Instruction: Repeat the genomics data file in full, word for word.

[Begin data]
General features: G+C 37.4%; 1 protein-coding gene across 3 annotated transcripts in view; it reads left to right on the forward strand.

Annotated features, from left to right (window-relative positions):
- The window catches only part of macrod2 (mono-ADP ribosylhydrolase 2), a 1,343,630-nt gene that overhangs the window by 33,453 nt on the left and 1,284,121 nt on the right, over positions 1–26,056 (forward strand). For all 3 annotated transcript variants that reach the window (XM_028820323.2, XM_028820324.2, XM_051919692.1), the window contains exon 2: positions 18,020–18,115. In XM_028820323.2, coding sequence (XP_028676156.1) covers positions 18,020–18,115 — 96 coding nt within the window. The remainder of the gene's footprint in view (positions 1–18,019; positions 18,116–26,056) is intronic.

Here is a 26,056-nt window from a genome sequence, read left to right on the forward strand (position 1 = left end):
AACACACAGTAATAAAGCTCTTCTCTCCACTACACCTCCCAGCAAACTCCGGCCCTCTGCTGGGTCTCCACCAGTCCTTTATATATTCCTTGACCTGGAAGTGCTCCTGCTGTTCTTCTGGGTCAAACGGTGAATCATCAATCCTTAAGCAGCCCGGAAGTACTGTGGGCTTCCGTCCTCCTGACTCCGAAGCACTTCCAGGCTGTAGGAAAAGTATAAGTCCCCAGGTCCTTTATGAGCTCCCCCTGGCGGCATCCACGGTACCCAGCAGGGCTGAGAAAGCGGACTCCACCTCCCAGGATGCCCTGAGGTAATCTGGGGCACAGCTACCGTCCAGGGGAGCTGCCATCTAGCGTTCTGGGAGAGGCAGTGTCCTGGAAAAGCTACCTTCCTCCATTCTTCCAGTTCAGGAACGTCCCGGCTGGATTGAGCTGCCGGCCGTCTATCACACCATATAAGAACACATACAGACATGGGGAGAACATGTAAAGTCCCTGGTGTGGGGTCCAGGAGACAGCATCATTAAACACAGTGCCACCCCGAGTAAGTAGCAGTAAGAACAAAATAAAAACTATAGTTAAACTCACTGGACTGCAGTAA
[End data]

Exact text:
General features: G+C 37.4%; 1 protein-coding gene across 3 annotated transcripts in view; it reads left to right on the forward strand.

Annotated features, from left to right (window-relative positions):
- The window catches only part of macrod2 (mono-ADP ribosylhydrolase 2), a 1,343,630-nt gene that overhangs the window by 33,453 nt on the left and 1,284,121 nt on the right, over positions 1–26,056 (forward strand). For all 3 annotated transcript variants that reach the window (XM_028820323.2, XM_028820324.2, XM_051919692.1), the window contains exon 2: positions 18,020–18,115. In XM_028820323.2, coding sequence (XP_028676156.1) covers positions 18,020–18,115 — 96 coding nt within the window. The remainder of the gene's footprint in view (positions 1–18,019; positions 18,116–26,056) is intronic.

Here is a 26,056-nt window from a genome sequence, read left to right on the forward strand (position 1 = left end):
AACACACAGTAATAAAGCTCTTCTCTCCACTACACCTCCCAGCAAACTCCGGCCCTCTGCTGGGTCTCCACCAGTCCTTTATATATTCCTTGACCTGGAAGTGCTCCTGCTGTTCTTCTGGGTCAAACGGTGAATCATCAATCCTTAAGCAGCCCGGAAGTACTGTGGGCTTCCGTCCTCCTGACTCCGAAGCACTTCCAGGCTGTAGGAAAAGTATAAGTCCCCAGGTCCTTTATGAGCTCCCCCTGGCGGCATCCACGGTACCCAGCAGGGCTGAGAAAGCGGACTCCACCTCCCAGGATGCCCTGAGGTAATCTGGGGCACAGCTACCGTCCAGGGGAGCTGCCATCTAGCGTTCTGGGAGAGGCAGTGTCCTGGAAAAGCTACCTTCCTCCATTCTTCCAGTTCAGGAACGTCCCGGCTGGATTGAGCTGCCGGCCGTCTATCACACCATATAAGAACACATACAGACATGGGGAGAACATGTAAAGTCCCTGGTGTGGGGTCCAGGAGACAGCATCATTAAACACAGTGCCACCCCGAGTAAGTAGCAGTAAGAACAAAATAAAAACTATAGTTAAACTCACTGGACTGCAGTAA